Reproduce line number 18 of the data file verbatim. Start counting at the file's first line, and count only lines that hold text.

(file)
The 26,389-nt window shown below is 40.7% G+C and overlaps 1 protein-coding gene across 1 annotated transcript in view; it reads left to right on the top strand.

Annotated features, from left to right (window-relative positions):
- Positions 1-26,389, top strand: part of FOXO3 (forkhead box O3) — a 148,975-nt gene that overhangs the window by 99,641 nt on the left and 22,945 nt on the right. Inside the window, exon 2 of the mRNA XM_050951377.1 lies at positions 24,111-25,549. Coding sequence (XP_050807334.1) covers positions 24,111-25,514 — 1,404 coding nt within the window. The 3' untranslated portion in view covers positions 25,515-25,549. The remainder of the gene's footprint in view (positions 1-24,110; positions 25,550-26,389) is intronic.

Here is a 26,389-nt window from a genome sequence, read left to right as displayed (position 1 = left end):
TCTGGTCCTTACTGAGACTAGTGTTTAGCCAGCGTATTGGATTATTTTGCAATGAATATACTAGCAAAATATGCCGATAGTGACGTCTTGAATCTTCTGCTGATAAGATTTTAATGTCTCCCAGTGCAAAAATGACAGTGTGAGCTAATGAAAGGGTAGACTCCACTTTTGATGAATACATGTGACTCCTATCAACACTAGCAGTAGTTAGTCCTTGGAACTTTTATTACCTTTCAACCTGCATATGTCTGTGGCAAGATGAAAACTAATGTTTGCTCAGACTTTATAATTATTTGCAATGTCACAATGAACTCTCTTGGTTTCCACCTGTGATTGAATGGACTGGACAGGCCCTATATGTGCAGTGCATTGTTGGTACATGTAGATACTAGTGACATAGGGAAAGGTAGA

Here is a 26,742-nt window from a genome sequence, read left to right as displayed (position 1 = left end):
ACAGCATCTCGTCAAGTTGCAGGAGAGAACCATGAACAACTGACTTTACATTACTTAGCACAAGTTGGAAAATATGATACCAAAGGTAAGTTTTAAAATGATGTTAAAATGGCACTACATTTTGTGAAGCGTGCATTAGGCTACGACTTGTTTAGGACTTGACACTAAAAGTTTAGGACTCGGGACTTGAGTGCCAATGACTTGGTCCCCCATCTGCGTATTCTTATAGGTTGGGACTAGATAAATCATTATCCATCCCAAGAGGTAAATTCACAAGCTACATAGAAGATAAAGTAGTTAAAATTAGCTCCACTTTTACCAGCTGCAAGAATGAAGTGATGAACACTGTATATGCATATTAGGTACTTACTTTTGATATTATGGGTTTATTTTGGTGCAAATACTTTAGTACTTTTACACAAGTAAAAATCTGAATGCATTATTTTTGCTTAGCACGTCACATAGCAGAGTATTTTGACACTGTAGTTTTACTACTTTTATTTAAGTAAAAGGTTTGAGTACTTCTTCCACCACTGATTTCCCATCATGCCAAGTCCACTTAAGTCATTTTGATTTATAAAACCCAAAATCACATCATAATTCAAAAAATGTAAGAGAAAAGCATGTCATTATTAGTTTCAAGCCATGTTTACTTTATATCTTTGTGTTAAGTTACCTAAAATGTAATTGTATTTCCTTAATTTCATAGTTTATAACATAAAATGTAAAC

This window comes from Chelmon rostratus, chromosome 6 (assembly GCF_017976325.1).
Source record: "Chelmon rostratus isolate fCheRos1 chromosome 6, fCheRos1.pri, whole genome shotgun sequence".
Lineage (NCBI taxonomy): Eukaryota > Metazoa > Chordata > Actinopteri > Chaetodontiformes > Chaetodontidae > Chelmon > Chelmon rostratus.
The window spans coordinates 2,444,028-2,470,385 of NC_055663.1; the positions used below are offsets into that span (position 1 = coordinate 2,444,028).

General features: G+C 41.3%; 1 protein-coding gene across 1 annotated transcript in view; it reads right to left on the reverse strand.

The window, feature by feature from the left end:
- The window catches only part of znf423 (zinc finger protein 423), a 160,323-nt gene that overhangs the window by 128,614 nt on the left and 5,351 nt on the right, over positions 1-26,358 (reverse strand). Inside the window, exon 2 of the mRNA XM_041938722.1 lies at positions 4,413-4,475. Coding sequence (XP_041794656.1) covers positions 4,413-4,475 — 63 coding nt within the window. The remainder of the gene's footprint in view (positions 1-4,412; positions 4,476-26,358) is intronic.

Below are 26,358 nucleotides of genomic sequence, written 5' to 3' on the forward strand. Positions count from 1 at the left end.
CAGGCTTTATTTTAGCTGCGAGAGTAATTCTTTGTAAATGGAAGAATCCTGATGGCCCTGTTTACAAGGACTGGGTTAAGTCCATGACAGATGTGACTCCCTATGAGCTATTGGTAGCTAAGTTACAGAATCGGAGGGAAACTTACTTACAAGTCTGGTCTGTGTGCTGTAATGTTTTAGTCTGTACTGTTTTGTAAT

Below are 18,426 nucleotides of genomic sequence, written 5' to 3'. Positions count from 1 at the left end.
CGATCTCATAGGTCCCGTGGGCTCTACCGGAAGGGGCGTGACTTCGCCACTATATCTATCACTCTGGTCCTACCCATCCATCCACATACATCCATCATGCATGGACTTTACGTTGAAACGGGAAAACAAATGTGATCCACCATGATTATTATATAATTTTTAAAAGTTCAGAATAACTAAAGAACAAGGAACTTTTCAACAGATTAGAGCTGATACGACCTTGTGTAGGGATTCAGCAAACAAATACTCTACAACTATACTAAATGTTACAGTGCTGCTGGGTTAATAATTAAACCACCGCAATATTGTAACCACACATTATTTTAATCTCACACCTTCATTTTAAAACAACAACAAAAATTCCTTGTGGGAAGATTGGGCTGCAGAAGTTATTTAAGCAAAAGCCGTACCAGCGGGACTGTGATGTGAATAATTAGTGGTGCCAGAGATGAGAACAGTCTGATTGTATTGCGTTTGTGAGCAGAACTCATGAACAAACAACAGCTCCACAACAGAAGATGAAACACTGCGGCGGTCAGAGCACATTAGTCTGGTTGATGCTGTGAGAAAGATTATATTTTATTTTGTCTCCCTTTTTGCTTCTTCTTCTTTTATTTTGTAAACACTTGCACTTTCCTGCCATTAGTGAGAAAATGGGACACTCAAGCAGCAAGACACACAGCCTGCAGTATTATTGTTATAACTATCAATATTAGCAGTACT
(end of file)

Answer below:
CGATCTCATAGGTCCCGTGGGCTCTACCGGAAGGGGCGTGACTTCGCCACTATATCTATCACTCTGGTCCTACCCATCCATCCACATACATCCATCATGCATGGACTTTACGTTGAAACGGGAAAACAAATGTGATCCACCATGATTATTATATAATTTTTAAAAGTTCAGAATAACTAAAGAACAAGGAACTTTTCAACAGATTAGAGCTGATACGACCTTGTGTAGGGATTCAGCAAACAAATACTCTACAACTATACTAAATGTTACAGTGCTGCTGGGTTAATAATTAAACCACCGCAATATTGTAACCACACATTATTTTAATCTCACACCTTCATTTTAAAACAACAACAAAAATTCCTTGTGGGAAGATTGGGCTGCAGAAGTTATTTAAGCAAAAGCCGTACCAGCGGGACTGTGATGTGAATAATTAGTGGTGCCAGAGATGAGAACAGTCTGATTGTATTGCGTTTGTGAGCAGAACTCATGAACAAACAACAGCTCCACAACAGAAGATGAAACACTGCGGCGGTCAGAGCACATTAGTCTGGTTGATGCTGTGAGAAAGATTATATTTTATTTTGTCTCCCTTTTTGCTTCTTCTTCTTTTATTTTGTAAACACTTGCACTTTCCTGCCATTAGTGAGAAAATGGGACACTCAAGCAGCAAGACACACAGCCTGCAGTATTATTGTTATAACTATCAATATTAGCAGTACT